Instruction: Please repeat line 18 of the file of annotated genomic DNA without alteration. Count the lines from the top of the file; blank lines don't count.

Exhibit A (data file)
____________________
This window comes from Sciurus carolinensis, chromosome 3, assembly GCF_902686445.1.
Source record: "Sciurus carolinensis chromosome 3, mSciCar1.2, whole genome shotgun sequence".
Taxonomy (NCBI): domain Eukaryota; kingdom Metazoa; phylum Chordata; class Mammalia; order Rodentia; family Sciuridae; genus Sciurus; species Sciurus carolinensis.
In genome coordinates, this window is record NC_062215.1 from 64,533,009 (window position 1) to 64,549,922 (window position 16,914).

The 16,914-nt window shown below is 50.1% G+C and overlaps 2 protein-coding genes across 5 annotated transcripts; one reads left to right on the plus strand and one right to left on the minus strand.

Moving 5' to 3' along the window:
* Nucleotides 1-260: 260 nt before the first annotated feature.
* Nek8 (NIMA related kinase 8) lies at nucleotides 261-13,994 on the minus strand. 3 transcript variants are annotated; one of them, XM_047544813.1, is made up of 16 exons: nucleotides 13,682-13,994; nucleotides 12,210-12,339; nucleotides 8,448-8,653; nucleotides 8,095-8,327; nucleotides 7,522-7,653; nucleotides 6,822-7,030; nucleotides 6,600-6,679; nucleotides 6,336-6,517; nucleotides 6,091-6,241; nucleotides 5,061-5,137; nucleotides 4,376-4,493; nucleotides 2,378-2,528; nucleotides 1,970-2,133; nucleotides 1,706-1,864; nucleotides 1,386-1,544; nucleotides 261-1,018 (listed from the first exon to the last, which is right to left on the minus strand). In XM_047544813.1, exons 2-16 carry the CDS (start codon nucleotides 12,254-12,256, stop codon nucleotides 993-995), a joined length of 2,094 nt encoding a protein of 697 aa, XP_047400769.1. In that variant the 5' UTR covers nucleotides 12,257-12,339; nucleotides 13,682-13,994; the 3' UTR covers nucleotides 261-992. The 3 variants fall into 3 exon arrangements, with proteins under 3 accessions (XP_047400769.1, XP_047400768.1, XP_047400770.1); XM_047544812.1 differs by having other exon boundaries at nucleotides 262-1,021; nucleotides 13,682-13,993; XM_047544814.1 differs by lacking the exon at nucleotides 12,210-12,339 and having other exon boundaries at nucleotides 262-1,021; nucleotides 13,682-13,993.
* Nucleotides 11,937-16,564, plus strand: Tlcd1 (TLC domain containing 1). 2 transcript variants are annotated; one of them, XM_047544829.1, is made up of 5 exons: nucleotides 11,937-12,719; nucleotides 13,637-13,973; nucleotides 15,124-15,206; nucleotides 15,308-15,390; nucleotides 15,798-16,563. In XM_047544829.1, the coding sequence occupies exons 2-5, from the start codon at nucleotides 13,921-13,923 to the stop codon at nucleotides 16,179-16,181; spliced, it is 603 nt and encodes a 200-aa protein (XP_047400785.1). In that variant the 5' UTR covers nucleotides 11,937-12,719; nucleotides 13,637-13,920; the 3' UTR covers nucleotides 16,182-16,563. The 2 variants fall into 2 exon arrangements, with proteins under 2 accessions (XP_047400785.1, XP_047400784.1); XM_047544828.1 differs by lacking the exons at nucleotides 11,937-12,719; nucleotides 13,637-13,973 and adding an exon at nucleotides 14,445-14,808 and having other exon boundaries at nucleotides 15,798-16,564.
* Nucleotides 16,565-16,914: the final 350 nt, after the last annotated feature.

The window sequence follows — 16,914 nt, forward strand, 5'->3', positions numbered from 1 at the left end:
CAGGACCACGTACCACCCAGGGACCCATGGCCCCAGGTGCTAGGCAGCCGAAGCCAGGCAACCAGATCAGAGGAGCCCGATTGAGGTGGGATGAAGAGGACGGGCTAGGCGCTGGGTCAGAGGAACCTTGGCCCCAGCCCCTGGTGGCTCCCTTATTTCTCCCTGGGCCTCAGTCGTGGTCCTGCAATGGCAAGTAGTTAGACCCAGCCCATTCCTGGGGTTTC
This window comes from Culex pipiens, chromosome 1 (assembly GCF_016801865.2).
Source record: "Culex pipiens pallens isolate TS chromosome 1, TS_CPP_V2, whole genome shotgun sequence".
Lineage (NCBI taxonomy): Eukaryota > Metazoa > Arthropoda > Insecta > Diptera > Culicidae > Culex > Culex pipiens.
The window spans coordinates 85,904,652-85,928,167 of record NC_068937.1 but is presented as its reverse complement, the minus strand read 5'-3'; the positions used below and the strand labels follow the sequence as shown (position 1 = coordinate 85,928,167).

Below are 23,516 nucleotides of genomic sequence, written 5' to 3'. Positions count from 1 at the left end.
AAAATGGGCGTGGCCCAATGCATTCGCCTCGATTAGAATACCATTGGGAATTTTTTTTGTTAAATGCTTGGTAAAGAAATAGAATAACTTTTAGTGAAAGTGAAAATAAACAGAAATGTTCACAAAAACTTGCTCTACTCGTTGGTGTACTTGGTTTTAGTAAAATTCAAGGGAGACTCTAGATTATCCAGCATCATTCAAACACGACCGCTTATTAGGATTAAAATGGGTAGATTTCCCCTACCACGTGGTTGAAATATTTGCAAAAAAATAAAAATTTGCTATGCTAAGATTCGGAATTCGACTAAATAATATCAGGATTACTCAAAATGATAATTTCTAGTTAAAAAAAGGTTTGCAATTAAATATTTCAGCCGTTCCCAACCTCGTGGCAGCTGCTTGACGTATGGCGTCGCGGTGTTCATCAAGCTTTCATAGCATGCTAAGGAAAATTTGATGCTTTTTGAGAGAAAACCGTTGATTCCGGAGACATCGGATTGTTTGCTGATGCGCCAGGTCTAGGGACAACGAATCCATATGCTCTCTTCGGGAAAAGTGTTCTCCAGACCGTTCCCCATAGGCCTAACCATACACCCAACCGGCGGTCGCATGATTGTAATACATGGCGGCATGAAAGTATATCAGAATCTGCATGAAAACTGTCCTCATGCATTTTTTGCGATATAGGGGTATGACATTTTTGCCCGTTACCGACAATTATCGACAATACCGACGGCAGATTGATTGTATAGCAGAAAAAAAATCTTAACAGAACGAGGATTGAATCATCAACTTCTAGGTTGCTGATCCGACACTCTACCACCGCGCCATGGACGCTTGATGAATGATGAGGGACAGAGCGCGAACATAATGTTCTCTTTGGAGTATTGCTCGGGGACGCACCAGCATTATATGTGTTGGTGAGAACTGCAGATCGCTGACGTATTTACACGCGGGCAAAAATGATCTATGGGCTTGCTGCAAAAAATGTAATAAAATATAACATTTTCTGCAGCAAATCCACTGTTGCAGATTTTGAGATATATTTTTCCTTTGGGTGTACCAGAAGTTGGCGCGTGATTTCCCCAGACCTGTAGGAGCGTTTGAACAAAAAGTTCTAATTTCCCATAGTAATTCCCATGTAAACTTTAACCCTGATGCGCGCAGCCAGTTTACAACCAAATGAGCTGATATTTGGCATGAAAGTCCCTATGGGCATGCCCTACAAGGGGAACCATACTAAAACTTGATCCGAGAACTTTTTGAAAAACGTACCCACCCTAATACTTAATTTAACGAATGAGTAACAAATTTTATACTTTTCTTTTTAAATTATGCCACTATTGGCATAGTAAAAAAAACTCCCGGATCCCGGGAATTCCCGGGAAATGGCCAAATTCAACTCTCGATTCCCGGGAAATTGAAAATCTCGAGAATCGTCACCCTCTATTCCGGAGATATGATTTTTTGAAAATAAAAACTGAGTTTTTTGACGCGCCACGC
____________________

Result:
AAAATGGGCGTGGCCCAATGCATTCGCCTCGATTAGAATACCATTGGGAATTTTTTTTGTTAAATGCTTGGTAAAGAAATAGAATAACTTTTAGTGAAAGTGAAAATAAACAGAAATGTTCACAAAAACTTGCTCTACTCGTTGGTGTACTTGGTTTTAGTAAAATTCAAGGGAGACTCTAGATTATCCAGCATCATTCAAACACGACCGCTTATTAGGATTAAAATGGGTAGATTTCCCCTACCACGTGGTTGAAATATTTGCAAAAAAATAAAAATTTGCTATGCTAAGATTCGGAATTCGACTAAATAATATCAGGATTACTCAAAATGATAATTTCTAGTTAAAAAAAGGTTTGCAATTAAATATTTCAGCCGTTCCCAACCTCGTGGCAGCTGCTTGACGTATGGCGTCGCGGTGTTCATCAAGCTTTCATAGCATGCTAAGGAAAATTTGATGCTTTTTGAGAGAAAACCGTTGATTCCGGAGACATCGGATTGTTTGCTGATGCGCCAGGTCTAGGGACAACGAATCCATATGCTCTCTTCGGGAAAAGTGTTCTCCAGACCGTTCCCCATAGGCCTAACCATACACCCAACCGGCGGTCGCATGATTGTAATACATGGCGGCATGAAAGTATATCAGAATCTGCATGAAAACTGTCCTCATGCATTTTTTGCGATATAGGGGTATGACATTTTTGCCCGTTACCGACAATTATCGACAATACCGACGGCAGATTGATTGTATAGCAGAAAAAAAATCTTAACAGAACGAGGATTGAATCATCAACTTCTAGGTTGCTGATCCGACACTCTACCACCGCGCCATGGACGCTTGATGAATGATGAGGGACAGAGCGCGAACATAATGTTCTCTTTGGAGTATTGCTCGGGGACGCACCAGCATTATATGTGTTGGTGAGAACTGCAGATCGCTGACGTATTTACACGCGGGCAAAAATGATCTATGGGCTTGCTGCAAAAAATGTAATAAAATATAACATTTTCTGCAGCAAATCCACTGTTGCAGATTTTGAGATATATTTTTCCTTTGGGTGTACCAGAAGTTGGCGCGTGATTTCCCCAGACCTGTAGGAGCGTTTGAACAAAAAGTTCTAATTTCCCATAGTAATTCCCATGTAAACTTTAACCCTGATGCGCGCAGCCAGTTTACAACCAAATGAGCTGATATTTGGCATGAAAGTCCCTATGGGCATGCCCTACAAGGGGAACCATACTAAAACTTGATCCGAGAACTTTTTGAAAAACGTACCCACCCTAATACTTAATTTAACGAATGAGTAACAAATTTTATACTTTTCTTTTTAAATTATGCCACTATTGGCATAGTAAAAAAAACTCCCGGATCCCGGGAATTCCCGGGAAATGGCCAAATTCAACTCTCGATTCCCGGGAAATTGAAAATCTCGAGAATCGTCACCCTCTATTCCGGAGATATGATTTTTTGAAAATAAAAACTGAGTTTTTTGACGCGCCACGC